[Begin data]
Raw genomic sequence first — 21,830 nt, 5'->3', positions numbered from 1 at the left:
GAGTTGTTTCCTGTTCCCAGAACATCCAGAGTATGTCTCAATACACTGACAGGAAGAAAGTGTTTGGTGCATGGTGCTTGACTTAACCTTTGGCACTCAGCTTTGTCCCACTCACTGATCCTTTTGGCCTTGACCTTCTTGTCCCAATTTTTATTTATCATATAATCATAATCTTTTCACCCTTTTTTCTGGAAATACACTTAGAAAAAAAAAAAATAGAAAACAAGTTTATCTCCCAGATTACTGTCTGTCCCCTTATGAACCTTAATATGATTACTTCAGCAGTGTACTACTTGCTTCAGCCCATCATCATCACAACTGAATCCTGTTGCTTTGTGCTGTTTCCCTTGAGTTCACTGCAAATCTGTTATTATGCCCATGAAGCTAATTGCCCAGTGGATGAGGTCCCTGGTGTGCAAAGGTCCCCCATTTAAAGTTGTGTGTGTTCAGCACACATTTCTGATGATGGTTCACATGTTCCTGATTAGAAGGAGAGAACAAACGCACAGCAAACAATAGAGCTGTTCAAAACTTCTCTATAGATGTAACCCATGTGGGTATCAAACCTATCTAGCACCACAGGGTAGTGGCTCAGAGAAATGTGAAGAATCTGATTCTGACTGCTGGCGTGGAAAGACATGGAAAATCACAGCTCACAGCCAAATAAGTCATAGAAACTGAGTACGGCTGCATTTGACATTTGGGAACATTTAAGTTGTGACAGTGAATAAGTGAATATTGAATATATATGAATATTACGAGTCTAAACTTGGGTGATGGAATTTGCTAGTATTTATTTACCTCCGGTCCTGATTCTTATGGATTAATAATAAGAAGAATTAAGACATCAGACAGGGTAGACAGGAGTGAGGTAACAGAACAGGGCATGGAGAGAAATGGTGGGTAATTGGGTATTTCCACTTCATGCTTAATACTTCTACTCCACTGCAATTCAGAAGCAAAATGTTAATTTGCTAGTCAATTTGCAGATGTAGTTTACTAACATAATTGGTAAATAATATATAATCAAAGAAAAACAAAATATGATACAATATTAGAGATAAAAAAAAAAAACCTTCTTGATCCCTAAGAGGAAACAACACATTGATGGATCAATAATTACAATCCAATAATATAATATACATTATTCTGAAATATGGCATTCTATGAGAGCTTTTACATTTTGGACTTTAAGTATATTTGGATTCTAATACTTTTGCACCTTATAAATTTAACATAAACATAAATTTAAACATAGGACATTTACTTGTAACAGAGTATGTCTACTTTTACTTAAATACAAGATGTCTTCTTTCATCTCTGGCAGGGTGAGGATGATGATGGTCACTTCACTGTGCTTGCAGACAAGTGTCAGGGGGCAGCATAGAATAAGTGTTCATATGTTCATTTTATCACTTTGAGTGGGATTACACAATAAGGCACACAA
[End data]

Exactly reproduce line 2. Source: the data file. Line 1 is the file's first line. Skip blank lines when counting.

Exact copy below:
GAGTTGTTTCCTGTTCCCAGAACATCCAGAGTATGTCTCAATACACTGACAGGAAGAAAGTGTTTGGTGCATGGTGCTTGACTTAACCTTTGGCACTCAGCTTTGTCCCACTCACTGATCCTTTTGGCCTTGACCTTCTTGTCCCAATTTTTATTTATCATATAATCATAATCTTTTCACCCTTTTTTCTGGAAATACACTTAGAAAAAAAAAAAATAGAAAACAAGTTTATCTCCCAGATTACTGTCTGTCCCCTTATGAACCTTAATATGATTACTTCAGCAGTGTACTACTTGCTTCAGCCCATCATCATCACAACTGAATCCTGTTGCTTTGTGCTGTTTCCCTTGAGTTCACTGCAAATCTGTTATTATGCCCATGAAGCTAATTGCCCAGTGGATGAGGTCCCTGGTGTGCAAAGGTCCCCCATTTAAAGTTGTGTGTGTTCAGCACACATTTCTGATGATGGTTCACATGTTCCTGATTAGAAGGAGAGAACAAACGCACAGCAAACAATAGAGCTGTTCAAAACTTCTCTATAGATGTAACCCATGTGGGTATCAAACCTATCTAGCACCACAGGGTAGTGGCTCAGAGAAATGTGAAGAATCTGATTCTGACTGCTGGCGTGGAAAGACATGGAAAATCACAGCTCACAGCCAAATAAGTCATAGAAACTGAGTACGGCTGCATTTGACATTTGGGAACATTTAAGTTGTGACAGTGAATAAGTGAATATTGAATATATATGAATATTACGAGTCTAAACTTGGGTGATGGAATTTGCTAGTATTTATTTACCTCCGGTCCTGATTCTTATGGATTAATAATAAGAAGAATTAAGACATCAGACAGGGTAGACAGGAGTGAGGTAACAGAACAGGGCATGGAGAGAAATGGTGGGTAATTGGGTATTTCCACTTCATGCTTAATACTTCTACTCCACTGCAATTCAGAAGCAAAATGTTAATTTGCTAGTCAATTTGCAGATGTAGTTTACTAACATAATTGGTAAATAATATATAATCAAAGAAAAACAAAATATGATACAATATTAGAGATAAAAAAAAAAAACCTTCTTGATCCCTAAGAGGAAACAACACATTGATGGATCAATAATTACAATCCAATAATATAATATACATTATTCTGAAATATGGCATTCTATGAGAGCTTTTACATTTTGGACTTTAAGTATATTTGGATTCTAATACTTTTGCACCTTATAAATTTAACATAAACATAAATTTAAACATAGGACATTTACTTGTAACAGAGTATGTCTACTTTTACTTAAATACAAGATGTCTTCTTTCATCTCTGGCAGGGTGAGGATGATGATGGTCACTTCACTGTGCTTGCAGACAAGTGTCAGGGGGCAGCATAGAATAAGTGTTCATATGTTCATTTTATCACTTTGAGTGGGATTACACAATAAGGCACACAA